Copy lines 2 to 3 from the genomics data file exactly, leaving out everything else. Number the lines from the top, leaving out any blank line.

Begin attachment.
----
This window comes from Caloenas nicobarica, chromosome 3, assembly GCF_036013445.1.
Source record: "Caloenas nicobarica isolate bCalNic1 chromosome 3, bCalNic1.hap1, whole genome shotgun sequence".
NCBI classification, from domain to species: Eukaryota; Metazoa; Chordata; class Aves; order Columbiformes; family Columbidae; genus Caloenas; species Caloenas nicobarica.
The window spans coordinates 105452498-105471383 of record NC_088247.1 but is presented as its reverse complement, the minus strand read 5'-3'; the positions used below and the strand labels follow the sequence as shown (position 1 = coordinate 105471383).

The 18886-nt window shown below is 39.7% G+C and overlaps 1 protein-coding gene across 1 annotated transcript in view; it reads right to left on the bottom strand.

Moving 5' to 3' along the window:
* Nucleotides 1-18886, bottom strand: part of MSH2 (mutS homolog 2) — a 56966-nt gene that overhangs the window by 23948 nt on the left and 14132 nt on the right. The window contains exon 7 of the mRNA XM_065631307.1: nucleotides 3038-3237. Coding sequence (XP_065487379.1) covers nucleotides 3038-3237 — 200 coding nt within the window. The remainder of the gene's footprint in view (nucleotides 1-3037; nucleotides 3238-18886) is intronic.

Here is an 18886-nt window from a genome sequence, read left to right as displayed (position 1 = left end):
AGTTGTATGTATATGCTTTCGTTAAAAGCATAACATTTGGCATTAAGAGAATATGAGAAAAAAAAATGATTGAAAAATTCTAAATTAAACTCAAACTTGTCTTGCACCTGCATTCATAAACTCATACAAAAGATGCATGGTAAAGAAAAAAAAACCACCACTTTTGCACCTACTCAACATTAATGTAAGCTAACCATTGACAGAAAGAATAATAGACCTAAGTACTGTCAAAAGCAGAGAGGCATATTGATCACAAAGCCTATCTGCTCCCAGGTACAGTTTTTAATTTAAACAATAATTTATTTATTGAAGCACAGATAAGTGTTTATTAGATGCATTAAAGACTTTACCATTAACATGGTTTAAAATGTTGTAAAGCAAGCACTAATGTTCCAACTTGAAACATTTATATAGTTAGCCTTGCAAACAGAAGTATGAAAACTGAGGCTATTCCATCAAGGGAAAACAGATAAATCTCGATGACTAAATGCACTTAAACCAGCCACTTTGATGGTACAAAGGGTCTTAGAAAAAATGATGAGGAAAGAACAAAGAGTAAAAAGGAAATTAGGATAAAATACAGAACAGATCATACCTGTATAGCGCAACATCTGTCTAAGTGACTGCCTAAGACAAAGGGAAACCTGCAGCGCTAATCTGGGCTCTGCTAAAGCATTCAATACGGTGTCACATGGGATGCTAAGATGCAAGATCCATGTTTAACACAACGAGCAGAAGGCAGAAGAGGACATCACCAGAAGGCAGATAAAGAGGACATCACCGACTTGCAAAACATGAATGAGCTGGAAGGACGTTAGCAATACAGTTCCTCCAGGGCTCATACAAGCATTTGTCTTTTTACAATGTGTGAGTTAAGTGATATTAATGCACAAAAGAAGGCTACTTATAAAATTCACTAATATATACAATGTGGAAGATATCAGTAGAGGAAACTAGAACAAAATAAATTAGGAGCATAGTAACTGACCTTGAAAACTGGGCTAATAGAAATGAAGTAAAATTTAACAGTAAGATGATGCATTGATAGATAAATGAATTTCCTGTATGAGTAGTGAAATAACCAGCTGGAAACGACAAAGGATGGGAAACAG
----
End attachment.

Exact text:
Source record: "Caloenas nicobarica isolate bCalNic1 chromosome 3, bCalNic1.hap1, whole genome shotgun sequence".
NCBI classification, from domain to species: Eukaryota; Metazoa; Chordata; class Aves; order Columbiformes; family Columbidae; genus Caloenas; species Caloenas nicobarica.